Sigel adds that this whole issue of pushing Genesis-acquired imagery toward the digital intermediate, while keeping a clear and consistent vision of how the images would look on film along the way, was the subject of great concern from the project’s earliest days.

“One of the main things I tested when looking at the Genesis camera was to see, when I got to the DI, would I lose the flexibility that I always had with an original film negative?” Sigel says. “What I found is that I had the same range of manipulation available to me as if I had shot on film. That gave me a lot of confidence that I would not have to sacrifice in the DI by originating on Genesis.

“Having said that, there is still a big difference in the DI when you originate digitally with this kind of system, and that difference is, simply, that what you see in the DI environment and what you see on the final filmout is not the same, exact thing. When you do a DI from something originated in film, we have created a series of LUTs so that, even though you are projecting data while doing color correction, you are projecting it in film space, and the original material already has the inherent qualities of film and grain built into it. When you do a DI from material that originated digitally, you start with an image that has no grain and none of the softening characteristics of film. No matter how many LUTs you have, there will always be a difference between what you see when you digitally project an image acquired on film and when you digitally project an image acquired digitally. The digital image, in other words, will always pick up some grain and softness along the way, because, for exhibition in [almost all] theaters, you are still outputting back to film. That will always be an additional process you go through, to add grain and softness, before outputting to film. That’s why, during testing, we were constantly going back to film to see what it would look like.”


Singer”s crew shoots a key scene using the Genesis camera system with a Scorpio head on a Super TechnoCrane.
Photo by David James. ©2006 Warner Bros. Entertainment Inc.—U.S., Canada, Bahamas, and Bermuda. All Rights Reserved.

On set, Sigel monitored imagery from a control station consisting of a 24in. Sony HD monitor, a waveform monitor, and a computer for recording digital stills and lighting information. He concedes this monitoring approach involved a cultural change for him as both the DP and an operator on the project.

“I’ve operated ‘A’ camera on every movie I’ve ever done, and in that sense, I was disappointed that we did not have an optical viewfinder on the one hand,” he says. “But what I found was that the 24in. monitor was a better viewfinder than any film camera I’ve ever seen. When you shoot with an optical viewfinder, you look at something off a mirror, and just get part of the light through a flickering shutter. We have all grown used to that over the years, and we do a good job with it. But if you compare that to a crystal-sharp, 24in. HD monitor, there is no comparison. You see focus, shadow detail, and other things on the monitor that you would never see in a viewfinder. So, in that sense, it’s sort of a tradeoff. If you are not operating, it’s superior, but if you are operating, then yes, it is a conundrum. On the one hand, you get a better image when you look at the monitor, but on the other hand, you are not getting that image while operating the camera, unless you are working off a remote head.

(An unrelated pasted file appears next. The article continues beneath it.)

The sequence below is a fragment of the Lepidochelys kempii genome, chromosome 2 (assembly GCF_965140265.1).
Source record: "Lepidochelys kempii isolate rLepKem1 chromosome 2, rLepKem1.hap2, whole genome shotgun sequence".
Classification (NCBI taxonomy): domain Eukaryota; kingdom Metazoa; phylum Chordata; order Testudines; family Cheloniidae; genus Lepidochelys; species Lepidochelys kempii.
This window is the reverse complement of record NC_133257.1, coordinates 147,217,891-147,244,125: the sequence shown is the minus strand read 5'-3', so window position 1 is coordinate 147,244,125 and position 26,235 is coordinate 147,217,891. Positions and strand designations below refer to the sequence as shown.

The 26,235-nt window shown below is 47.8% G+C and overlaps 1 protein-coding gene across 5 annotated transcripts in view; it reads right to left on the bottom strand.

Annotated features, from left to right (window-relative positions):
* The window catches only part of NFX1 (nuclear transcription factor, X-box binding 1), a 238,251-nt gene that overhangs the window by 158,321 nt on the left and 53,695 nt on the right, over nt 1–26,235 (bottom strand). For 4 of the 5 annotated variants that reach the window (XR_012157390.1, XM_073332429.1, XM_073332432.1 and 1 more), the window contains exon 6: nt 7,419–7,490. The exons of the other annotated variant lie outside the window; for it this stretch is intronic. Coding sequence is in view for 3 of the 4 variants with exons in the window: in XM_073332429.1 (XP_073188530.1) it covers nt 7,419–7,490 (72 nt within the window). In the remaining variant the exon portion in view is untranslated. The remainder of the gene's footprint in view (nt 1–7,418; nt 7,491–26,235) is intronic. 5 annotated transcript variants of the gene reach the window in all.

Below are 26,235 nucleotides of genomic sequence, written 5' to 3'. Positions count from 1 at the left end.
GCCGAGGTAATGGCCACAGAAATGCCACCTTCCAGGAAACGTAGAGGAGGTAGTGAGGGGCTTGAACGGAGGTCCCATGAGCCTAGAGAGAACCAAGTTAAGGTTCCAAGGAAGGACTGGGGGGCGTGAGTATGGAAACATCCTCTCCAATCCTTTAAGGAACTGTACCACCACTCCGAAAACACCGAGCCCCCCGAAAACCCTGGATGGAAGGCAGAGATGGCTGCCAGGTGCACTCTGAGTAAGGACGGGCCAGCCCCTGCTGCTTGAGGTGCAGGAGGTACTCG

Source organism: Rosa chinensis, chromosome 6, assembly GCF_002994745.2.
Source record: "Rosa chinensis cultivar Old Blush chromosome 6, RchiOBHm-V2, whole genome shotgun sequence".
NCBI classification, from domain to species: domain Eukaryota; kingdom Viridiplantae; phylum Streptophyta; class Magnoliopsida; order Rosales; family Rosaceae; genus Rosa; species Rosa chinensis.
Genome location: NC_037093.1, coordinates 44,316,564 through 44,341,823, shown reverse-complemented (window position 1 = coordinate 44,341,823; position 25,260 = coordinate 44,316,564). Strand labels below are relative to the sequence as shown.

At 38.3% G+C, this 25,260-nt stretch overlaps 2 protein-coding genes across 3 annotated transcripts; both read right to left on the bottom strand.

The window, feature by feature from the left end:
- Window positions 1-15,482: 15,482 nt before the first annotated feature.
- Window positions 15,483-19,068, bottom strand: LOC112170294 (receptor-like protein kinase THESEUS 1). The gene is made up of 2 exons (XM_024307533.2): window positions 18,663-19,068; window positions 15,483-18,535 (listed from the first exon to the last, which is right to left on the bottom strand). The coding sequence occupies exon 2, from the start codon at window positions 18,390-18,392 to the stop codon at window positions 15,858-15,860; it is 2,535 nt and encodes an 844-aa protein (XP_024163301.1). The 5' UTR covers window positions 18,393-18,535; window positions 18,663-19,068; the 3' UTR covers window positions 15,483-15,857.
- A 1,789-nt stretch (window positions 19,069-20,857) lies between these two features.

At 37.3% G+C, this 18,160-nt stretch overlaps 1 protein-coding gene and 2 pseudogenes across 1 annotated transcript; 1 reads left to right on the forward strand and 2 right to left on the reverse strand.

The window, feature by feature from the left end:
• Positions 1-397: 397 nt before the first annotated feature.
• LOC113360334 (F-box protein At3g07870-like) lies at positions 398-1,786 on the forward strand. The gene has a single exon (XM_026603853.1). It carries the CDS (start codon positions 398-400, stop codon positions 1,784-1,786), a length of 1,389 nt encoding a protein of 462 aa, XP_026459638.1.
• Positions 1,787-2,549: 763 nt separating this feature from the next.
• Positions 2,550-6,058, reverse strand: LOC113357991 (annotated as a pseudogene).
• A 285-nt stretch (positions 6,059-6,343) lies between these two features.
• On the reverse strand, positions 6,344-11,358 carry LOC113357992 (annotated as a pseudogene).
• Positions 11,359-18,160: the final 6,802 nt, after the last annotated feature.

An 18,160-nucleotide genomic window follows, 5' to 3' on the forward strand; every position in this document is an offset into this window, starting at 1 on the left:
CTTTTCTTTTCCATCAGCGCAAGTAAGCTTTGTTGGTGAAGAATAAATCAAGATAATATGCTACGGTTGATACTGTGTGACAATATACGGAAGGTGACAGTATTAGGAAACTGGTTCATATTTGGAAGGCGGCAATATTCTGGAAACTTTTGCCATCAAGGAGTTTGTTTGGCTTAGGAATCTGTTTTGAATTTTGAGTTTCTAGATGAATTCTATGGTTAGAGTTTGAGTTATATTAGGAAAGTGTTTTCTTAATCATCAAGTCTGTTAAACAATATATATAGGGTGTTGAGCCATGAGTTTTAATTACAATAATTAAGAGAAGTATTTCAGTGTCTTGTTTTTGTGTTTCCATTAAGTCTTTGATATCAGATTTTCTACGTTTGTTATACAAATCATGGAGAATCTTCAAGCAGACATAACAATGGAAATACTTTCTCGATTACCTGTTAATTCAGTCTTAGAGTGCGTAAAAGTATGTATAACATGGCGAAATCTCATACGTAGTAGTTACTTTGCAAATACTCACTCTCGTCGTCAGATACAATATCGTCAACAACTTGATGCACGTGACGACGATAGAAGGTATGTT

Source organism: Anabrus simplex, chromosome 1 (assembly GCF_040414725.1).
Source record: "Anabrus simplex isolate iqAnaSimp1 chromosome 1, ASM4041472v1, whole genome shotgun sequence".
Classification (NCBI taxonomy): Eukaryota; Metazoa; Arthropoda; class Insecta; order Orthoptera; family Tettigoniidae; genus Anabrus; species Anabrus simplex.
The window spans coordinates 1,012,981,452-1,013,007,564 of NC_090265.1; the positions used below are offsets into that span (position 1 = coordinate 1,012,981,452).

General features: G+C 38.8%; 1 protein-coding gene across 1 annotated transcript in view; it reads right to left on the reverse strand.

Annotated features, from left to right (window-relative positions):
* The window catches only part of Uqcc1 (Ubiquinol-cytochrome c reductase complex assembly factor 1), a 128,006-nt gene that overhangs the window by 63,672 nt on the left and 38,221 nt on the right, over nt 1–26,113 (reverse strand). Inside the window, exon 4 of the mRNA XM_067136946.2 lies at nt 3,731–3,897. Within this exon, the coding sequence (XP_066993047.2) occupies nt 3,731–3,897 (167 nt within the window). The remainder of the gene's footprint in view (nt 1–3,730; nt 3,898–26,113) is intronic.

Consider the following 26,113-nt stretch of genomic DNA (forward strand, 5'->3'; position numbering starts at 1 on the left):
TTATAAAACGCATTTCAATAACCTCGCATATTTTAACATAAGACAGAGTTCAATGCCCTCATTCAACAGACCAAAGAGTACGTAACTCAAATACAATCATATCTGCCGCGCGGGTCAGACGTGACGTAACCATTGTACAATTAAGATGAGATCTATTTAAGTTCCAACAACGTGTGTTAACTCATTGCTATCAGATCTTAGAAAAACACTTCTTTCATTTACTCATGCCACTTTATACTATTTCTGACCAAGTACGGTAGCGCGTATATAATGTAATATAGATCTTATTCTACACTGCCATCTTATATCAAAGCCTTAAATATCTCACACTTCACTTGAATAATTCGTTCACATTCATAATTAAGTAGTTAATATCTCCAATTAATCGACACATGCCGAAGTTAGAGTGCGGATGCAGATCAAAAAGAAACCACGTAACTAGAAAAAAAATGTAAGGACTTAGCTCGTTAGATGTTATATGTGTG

“But we did use remote heads a lot, and I must say, the camera held up great. We did a flycam, Steadicam, lots of crane stuff. It’s a little heavy for Steadicam, but we were able to do it, and for everything else, it was pretty much used like a film camera. For this movie specifically, I did not find any situations where there was something I wanted to do that I couldn’t do.”

Sigel says Genesis performed exceptionally well, as anticipated, in low-light situations, but adds that he eventually learned to bend the camera to his needs, rather than trying to tailor the imagery to Genesis’ perceived strengths.

As Genesis evolved, Singer (pictured, right), Sigel, and the crew added cables, power ports, Hollywood handles, and other tools to the system—a setup Sigel asserts will be used for future projects.
Photo by David James. ©2006 Warner Bros. Entertainment Inc.—U.S., Canada, Bahamas, and Bermuda. All Rights Reserved.

“We shot a lot of day exteriors and had no problems,” he reports. “Everyone talks about how the camera sees into the shadows better, and that is generally true, and you are basically better off underexposing rather than over-exposing like you would with film negative. But having said that, my first few days, I was overly courageous and started going with so little light that, later, when I wanted to play with the image, manipulate it, I had boxed myself into a corner. So you have to be careful not to get swept away about shooting with limited light. You can run into lots of the same problems that you run into when you underexpose a negative and do a DI, saying you want to see more of this or that, and then, when you try to bring it up, you get a lot of video noise.”